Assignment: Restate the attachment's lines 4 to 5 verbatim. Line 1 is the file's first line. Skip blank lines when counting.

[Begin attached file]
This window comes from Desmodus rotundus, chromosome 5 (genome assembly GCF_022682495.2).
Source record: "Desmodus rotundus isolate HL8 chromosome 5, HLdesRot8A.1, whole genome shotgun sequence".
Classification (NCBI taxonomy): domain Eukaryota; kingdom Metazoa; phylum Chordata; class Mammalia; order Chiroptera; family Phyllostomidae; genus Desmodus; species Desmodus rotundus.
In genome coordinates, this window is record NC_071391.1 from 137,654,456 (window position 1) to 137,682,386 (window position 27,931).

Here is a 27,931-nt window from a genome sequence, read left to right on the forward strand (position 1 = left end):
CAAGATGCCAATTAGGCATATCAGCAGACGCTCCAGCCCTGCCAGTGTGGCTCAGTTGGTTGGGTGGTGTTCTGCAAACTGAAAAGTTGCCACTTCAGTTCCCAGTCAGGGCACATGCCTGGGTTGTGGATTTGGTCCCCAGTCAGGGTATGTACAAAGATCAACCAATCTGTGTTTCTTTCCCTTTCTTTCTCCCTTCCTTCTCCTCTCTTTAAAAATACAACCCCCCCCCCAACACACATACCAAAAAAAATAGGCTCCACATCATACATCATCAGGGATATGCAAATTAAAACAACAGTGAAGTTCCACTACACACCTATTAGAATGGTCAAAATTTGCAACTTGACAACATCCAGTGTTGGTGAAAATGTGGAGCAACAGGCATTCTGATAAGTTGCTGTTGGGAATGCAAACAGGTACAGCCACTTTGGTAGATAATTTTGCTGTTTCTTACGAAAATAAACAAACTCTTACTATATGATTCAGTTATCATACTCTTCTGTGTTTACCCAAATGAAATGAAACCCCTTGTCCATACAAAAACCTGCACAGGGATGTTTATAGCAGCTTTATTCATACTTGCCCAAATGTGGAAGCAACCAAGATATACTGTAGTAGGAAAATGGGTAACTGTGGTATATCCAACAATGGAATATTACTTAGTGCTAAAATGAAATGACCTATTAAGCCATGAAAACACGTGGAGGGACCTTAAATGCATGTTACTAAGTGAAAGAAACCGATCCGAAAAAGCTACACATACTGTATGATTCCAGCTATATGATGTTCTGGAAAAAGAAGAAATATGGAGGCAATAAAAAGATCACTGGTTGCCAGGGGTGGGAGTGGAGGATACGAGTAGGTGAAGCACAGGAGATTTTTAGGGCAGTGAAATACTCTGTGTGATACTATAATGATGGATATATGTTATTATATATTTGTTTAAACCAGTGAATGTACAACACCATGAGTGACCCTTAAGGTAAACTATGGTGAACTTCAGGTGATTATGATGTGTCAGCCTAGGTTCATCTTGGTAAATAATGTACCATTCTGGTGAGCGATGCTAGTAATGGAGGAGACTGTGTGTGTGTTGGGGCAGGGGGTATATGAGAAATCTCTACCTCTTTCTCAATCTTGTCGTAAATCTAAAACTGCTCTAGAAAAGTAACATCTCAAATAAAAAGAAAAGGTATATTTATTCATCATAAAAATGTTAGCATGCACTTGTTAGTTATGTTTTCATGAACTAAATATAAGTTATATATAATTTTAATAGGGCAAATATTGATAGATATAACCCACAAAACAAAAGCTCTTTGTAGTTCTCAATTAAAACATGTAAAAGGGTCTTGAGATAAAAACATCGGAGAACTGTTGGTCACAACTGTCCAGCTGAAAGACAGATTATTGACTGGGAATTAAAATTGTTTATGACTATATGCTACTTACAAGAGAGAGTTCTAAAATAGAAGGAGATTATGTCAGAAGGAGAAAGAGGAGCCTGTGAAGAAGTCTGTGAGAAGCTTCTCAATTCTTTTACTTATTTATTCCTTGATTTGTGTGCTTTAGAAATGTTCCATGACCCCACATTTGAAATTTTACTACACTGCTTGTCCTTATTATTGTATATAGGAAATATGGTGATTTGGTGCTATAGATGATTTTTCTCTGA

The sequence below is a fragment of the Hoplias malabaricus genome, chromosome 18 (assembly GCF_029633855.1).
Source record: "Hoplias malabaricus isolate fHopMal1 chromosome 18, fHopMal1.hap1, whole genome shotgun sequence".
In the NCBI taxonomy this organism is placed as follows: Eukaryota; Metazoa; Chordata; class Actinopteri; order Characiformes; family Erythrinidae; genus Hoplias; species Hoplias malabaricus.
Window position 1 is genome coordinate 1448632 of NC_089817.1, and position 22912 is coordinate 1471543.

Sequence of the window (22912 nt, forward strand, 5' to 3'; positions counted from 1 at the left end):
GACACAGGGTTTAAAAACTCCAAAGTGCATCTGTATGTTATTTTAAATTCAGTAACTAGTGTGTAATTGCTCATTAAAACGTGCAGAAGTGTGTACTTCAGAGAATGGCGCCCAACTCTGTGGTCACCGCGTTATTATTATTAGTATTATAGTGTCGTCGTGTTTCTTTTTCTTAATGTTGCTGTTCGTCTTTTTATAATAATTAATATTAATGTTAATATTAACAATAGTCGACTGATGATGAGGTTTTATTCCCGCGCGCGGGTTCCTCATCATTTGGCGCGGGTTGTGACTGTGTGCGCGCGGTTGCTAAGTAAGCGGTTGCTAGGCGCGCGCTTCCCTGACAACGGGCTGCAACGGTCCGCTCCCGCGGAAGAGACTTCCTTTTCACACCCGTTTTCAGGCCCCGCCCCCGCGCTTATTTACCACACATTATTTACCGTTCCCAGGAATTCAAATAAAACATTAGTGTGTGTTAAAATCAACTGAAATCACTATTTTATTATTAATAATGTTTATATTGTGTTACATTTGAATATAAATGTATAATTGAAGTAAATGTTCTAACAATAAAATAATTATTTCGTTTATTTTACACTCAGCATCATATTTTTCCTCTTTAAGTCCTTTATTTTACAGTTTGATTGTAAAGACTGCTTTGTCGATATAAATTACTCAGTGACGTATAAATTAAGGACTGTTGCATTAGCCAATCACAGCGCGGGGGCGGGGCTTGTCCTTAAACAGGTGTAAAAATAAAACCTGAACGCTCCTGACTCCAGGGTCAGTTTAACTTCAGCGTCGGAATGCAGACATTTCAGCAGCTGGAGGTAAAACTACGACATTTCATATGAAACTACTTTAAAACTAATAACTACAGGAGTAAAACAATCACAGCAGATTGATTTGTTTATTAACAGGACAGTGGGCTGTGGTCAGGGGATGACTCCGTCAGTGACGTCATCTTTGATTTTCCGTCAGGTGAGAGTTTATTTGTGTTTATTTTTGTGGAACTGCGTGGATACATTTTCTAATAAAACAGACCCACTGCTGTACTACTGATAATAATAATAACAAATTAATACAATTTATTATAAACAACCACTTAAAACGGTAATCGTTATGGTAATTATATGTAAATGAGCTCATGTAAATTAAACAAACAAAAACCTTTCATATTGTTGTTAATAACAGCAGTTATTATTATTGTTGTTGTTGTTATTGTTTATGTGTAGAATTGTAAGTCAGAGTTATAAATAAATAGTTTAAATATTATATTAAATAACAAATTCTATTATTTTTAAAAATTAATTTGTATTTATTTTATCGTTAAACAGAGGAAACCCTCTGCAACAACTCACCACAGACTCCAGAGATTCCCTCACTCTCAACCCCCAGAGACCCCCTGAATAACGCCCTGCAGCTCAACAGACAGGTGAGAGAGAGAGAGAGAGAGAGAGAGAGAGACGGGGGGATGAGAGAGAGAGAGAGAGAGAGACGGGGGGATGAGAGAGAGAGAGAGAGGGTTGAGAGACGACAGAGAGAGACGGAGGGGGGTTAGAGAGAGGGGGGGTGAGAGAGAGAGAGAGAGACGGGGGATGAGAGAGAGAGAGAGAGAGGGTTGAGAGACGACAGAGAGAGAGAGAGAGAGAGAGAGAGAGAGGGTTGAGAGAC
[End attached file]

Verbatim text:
In genome coordinates, this window is record NC_071391.1 from 137,654,456 (window position 1) to 137,682,386 (window position 27,931).

Here is a 27,931-nt window from a genome sequence, read left to right on the forward strand (position 1 = left end):